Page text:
Sep 1 Introduction (slides, video)
Sep 3 Distributed Computing, Spark (slides, video) HW1 released
Sep 4 Recitation: Intro to Databricks, Spark (slides, video) Lab0
Sep 8 Visualization, PCA (slides, video) Tutorial on PCA
JL Theorem
Sep 10 Nonlinear Dimensionality Reduction (slides, video) t-SNE
Sep 11 Recitation: Spark cont. (video) Lab1
Basics of Large-Scale / Distributed Machine Learning
Sep 15 Distributed Linear Regression, part I (slides, video) HW1 due
HW2 released
Sep 17 Distributed Linear Regression, part II (slides, video)
Sep 18 Recitation: Linear Algebra Review (slides, video1, video2) Lab2
Sep 22 Kernel Approximations (slides, video)
Sep 24 Snorkel: Programming Training Data (video)
Guest Lecture: Paroma Varma
Snorkel blog
Sep 25 Recitation: HW Review (slides, video) Lab2
Sep 29 Logistic Regression, Hashing (slides, video) Hash kernels, I
Hash kernels, II
HW2 due
HW3 released
Oct 1 Randomized Algorithms (slides, video) Count-min sketch
Oct 2 Recitation: Probability Review (slides, video)
Oct 6 Practice Exam
Oct 8 Distributed Trees (slides, video) HW3 due
Oct 9 Recitation: HW Review (video)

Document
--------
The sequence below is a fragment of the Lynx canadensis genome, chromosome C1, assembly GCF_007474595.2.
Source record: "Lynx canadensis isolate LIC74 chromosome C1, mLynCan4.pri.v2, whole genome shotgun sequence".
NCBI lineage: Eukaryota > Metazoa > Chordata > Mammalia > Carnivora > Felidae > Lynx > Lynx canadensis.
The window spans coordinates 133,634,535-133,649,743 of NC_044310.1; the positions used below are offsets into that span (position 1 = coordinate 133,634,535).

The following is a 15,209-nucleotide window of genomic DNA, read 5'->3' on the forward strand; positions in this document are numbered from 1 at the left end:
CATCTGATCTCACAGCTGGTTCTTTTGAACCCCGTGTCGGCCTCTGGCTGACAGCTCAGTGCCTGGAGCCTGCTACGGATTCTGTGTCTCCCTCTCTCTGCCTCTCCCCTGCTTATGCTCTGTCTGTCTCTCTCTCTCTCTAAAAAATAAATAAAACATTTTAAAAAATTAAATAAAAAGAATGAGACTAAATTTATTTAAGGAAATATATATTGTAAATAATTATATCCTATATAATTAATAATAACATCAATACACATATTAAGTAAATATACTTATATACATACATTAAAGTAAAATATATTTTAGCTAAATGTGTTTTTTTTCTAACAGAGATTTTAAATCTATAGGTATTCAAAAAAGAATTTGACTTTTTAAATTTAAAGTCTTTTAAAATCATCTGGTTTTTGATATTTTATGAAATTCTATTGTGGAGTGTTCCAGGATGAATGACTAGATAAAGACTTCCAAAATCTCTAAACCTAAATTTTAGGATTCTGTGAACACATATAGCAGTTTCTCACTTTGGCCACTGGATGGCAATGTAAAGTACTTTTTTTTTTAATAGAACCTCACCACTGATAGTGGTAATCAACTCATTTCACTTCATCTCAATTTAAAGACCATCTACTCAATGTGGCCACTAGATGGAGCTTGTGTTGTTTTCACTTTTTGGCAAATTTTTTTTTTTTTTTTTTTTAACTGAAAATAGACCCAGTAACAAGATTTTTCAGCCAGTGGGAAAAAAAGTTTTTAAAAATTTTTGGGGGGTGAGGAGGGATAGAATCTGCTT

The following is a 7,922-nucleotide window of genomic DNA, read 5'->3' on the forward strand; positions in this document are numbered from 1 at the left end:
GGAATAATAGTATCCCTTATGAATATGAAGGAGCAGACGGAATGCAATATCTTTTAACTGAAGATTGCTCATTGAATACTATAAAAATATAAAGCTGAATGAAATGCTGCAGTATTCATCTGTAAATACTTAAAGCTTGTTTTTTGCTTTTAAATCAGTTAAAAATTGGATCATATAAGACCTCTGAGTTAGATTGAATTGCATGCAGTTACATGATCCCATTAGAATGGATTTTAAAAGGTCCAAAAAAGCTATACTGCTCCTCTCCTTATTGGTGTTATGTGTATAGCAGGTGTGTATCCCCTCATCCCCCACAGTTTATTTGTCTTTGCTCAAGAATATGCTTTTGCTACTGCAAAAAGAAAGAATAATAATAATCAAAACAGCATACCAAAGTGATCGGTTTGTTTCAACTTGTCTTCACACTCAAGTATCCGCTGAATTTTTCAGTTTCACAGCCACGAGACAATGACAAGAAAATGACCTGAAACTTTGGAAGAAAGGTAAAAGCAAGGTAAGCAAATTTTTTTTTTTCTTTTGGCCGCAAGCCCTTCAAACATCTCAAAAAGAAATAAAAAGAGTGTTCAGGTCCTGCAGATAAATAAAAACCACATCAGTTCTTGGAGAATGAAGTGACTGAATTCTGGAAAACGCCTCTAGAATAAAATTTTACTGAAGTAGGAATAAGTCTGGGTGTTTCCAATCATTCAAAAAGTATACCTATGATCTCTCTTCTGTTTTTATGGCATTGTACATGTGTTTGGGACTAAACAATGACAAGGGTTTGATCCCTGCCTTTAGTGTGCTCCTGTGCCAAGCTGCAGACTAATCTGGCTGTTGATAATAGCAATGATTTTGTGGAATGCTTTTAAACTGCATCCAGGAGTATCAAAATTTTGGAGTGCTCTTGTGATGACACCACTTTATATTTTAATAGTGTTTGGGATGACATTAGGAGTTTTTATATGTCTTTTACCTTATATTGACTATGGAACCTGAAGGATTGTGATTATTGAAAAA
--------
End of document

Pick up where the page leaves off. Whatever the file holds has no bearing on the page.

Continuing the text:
Oct 13 Exam I
Scalable Deep Learning: Training, Tuning, and Inference
Oct 15 Deep Learning, Autodiff (slides, video) Deep Learning, Ch. 6
TensorFlow Quickstart
Demo (Video)
Oct 20 DL Frameworks, Hardware (slides, video) Mini-projects released
Oct 22 Large-Scale Optimization (slides, video) Optimization for Large-Scale ML HW4 released
Oct 27 Optimization for DL (slides, video) Deep Learning, Ch. 8 Mini-projects groups due
Oct 29 Parallel/Distributed DL (slides, video)
Oct 30 Recitation: Cloud Services, Learning Rates (slides, video)
Nov 3 No Class (Election Day)
Nov 5 Hyperparameter Tuning (slides, video) blog1, blog2 HW4 due
HW5 released
Nov 6 Recitation: HW Review (video)
Nov 10 Neural Architecture Search (slides, video) blog, RSWS Mini-project proposals due
Nov 12 Inference, Model Compression (slides, video)
Nov 13 Recitation: Mini-project Review (video) slides
Advanced Topics & Guest Lectures
Nov 17 Research Challenges in Large-Scale ML Systems at Facebook (video)
Guest Lecture: Kim Hazelwood
Nov 19 Productionizing Large-Scale ML
Guest Lecture: Angela Jiang (video)
HW5 due
Nov 20 Recitation: HW Review (video)
Nov 24 Mini-project Check-ins
Nov 26 No Class (Thanksgiving)
Dec 1 Federated Learning (slides, video)
Dec 3 ModelDB
Guest Lecture: Manasi Vartak (video)
Mini-projects due
Dec 8 Course Summary (slides, course review, exam II review)
Dec 10 Exam II